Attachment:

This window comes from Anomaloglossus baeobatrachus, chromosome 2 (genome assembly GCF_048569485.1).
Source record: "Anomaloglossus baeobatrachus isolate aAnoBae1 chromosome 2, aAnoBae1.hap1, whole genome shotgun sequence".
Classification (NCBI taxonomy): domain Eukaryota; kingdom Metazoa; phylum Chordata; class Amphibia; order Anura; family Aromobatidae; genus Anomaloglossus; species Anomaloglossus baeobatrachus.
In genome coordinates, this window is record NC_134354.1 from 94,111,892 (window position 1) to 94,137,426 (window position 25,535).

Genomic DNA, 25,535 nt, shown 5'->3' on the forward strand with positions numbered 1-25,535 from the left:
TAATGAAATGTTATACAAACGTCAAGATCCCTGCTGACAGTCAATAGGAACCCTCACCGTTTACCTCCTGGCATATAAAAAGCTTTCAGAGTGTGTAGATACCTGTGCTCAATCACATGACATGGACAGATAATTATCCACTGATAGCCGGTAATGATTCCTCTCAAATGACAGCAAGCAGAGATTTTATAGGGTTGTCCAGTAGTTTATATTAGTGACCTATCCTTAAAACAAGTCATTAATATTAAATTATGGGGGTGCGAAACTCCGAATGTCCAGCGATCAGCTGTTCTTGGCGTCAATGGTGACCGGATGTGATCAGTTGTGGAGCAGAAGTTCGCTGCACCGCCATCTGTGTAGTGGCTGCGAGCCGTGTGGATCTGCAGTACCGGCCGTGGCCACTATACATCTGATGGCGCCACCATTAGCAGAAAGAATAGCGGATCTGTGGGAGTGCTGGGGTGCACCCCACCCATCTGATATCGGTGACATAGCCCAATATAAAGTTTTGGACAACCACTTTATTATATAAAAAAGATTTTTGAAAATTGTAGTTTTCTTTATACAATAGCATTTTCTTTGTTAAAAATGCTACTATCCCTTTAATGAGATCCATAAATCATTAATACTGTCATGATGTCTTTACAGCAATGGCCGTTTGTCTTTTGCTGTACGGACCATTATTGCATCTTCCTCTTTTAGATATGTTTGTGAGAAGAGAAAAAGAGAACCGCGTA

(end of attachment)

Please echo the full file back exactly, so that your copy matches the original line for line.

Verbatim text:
This window comes from Anomaloglossus baeobatrachus, chromosome 2 (genome assembly GCF_048569485.1).
Source record: "Anomaloglossus baeobatrachus isolate aAnoBae1 chromosome 2, aAnoBae1.hap1, whole genome shotgun sequence".
Classification (NCBI taxonomy): domain Eukaryota; kingdom Metazoa; phylum Chordata; class Amphibia; order Anura; family Aromobatidae; genus Anomaloglossus; species Anomaloglossus baeobatrachus.
In genome coordinates, this window is record NC_134354.1 from 94,111,892 (window position 1) to 94,137,426 (window position 25,535).

Genomic DNA, 25,535 nt, shown 5'->3' on the forward strand with positions numbered 1-25,535 from the left:
TAATGAAATGTTATACAAACGTCAAGATCCCTGCTGACAGTCAATAGGAACCCTCACCGTTTACCTCCTGGCATATAAAAAGCTTTCAGAGTGTGTAGATACCTGTGCTCAATCACATGACATGGACAGATAATTATCCACTGATAGCCGGTAATGATTCCTCTCAAATGACAGCAAGCAGAGATTTTATAGGGTTGTCCAGTAGTTTATATTAGTGACCTATCCTTAAAACAAGTCATTAATATTAAATTATGGGGGTGCGAAACTCCGAATGTCCAGCGATCAGCTGTTCTTGGCGTCAATGGTGACCGGATGTGATCAGTTGTGGAGCAGAAGTTCGCTGCACCGCCATCTGTGTAGTGGCTGCGAGCCGTGTGGATCTGCAGTACCGGCCGTGGCCACTATACATCTGATGGCGCCACCATTAGCAGAAAGAATAGCGGATCTGTGGGAGTGCTGGGGTGCACCCCACCCATCTGATATCGGTGACATAGCCCAATATAAAGTTTTGGACAACCACTTTATTATATAAAAAAGATTTTTGAAAATTGTAGTTTTCTTTATACAATAGCATTTTCTTTGTTAAAAATGCTACTATCCCTTTAATGAGATCCATAAATCATTAATACTGTCATGATGTCTTTACAGCAATGGCCGTTTGTCTTTTGCTGTACGGACCATTATTGCATCTTCCTCTTTTAGATATGTTTGTGAGAAGAGAAAAAGAGAACCGCGTA